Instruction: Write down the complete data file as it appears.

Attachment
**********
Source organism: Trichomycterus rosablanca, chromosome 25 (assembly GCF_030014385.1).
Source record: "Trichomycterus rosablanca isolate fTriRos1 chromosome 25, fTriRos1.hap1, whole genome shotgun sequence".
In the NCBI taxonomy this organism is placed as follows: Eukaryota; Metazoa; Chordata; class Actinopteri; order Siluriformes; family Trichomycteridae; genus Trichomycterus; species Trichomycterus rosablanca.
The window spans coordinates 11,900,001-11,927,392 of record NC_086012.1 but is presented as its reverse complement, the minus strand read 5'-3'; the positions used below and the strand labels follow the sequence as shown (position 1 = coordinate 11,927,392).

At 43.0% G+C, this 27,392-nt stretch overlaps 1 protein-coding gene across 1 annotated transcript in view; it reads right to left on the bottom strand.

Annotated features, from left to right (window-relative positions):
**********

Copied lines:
Source organism: Trichomycterus rosablanca, chromosome 25 (assembly GCF_030014385.1).
Source record: "Trichomycterus rosablanca isolate fTriRos1 chromosome 25, fTriRos1.hap1, whole genome shotgun sequence".
In the NCBI taxonomy this organism is placed as follows: Eukaryota; Metazoa; Chordata; class Actinopteri; order Siluriformes; family Trichomycteridae; genus Trichomycterus; species Trichomycterus rosablanca.
The window spans coordinates 11,900,001-11,927,392 of record NC_086012.1 but is presented as its reverse complement, the minus strand read 5'-3'; the positions used below and the strand labels follow the sequence as shown (position 1 = coordinate 11,927,392).

At 43.0% G+C, this 27,392-nt stretch overlaps 1 protein-coding gene across 1 annotated transcript in view; it reads right to left on the bottom strand.

Annotated features, from left to right (window-relative positions):